After testing various FFT routines, I strongly recommend the package called
"fftw" available from
http://theory.lcs.mit.edu/~fftw/
written by
Matteo Frigo and Steven G. Johnson (MIT)
It is written in C, very easy to use and extremely fast. It involves some
very clever programming, which is, however, transparent to the user.
It adapts itself to the computer it is running on and chooses the fastest
decomposition itself.
Gerhard
=====================================================================
Gerhard Heinzel E-mail: ghh@mpq.mpg.de
Max-Planck-Institut fuer Quantenoptik Phone: +49(89)32905-268/252
Hans-Kopfermann-Str. 1 Phone (30m Lab): +49(89)3299-3282
D-85748 Garching Fax: +49(89)32905-200
Germany http://www.geo600.uni-hannover.de
=====================================================================
==============================================================================
From: Matteo Frigo
Newsgroups: sci.math.num-analysis
Subject: Re: FFT CODE : fast and reliable
Date: 20 Mar 1998 11:34:04 -0500
Gerhard Heinzel writes:
> It is written in C, very easy to use and extremely fast. It involves some
> very clever programming, which is, however, transparent to the user.
> It adapts itself to the computer it is running on and chooses the fastest
> decomposition itself.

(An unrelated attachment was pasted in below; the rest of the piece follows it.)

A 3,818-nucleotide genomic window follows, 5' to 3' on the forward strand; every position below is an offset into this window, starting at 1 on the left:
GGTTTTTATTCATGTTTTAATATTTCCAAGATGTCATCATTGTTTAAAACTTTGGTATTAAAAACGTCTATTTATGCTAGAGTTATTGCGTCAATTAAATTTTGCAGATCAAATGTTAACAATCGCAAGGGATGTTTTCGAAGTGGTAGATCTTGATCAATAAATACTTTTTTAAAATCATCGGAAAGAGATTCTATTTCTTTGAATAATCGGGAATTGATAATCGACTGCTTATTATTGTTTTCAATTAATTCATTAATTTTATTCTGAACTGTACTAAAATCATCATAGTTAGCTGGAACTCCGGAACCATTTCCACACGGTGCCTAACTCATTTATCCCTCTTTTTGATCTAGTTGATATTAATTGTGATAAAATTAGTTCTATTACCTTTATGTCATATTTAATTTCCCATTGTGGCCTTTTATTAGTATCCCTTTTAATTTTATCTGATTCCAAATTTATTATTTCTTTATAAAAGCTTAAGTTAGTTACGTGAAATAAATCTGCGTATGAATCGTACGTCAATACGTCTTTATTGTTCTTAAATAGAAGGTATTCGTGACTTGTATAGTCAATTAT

Well, thanks for the compliments :-) For the sake of truth,
however, I must point out that FFTW by no means the fastest
code for x86 processors. Dan Bernstein wrote a very fast
split-radix FFT code (djbfft) that you can find at:
ftp://koobera.math.uic.edu/www/djbfft.html
Pros: djbfft can be twice as fast as FFTW on a Pentium, and somewhat
faster on a P6. I suspect, although I haven't tried, that djbfft
is faster than the Intel library that somebody suggested in this newsgroup.
Cons: djbfft is only optimized for gcc-2.7/pentium. Works only
for powers of 2 up to 1024. The output is in scrambled
"split-radix" order. You need to call a separate routine for each
size (i.e., fft_2, fft_4, fft_8, etc.)
Regards,
Matteo Frigo
==============================================================================
From: stevenj@alum.mit.edu (Steven G. Johnson)
Newsgroups: sci.math.num-analysis,comp.dsp,sci.image.processing
Subject: [ANNOUNCE] FFTW 1.3 is available
Date: Fri, 10 Apr 1998 19:24:23 -0400
We are pleased to announce the availability of FFTW 1.3, a C library for
performing the Fast Fourier Transform (FFT) in one or more dimensions.
You can download FFTW or find out more information at the web page:
http://theory.lcs.mit.edu/~fftw
Some key features of FFTW:
* Portable performance competitive with vendor-optimized FFTs, as
demonstrated by extensive benchmarks of available FFT software
(results available on our web page)
* Not limited to sizes that are powers of two
* Real-complex transforms
* Parallel transforms for Cilk, threads (POSIX & others), and MPI
* Distributed under the GNU GPL (NEW) (non-free terms also available)
* Callable from Fortran and MATLAB (NEW)
FFTW 1.3 incorporates several improvements over version 1.2, including
speed enhancements for gcc/x86 systems and general speed improvements
for multidimensional transforms. See the release notes on our web page.
Cordially,
Matteo Frigo
Steven G. Johnson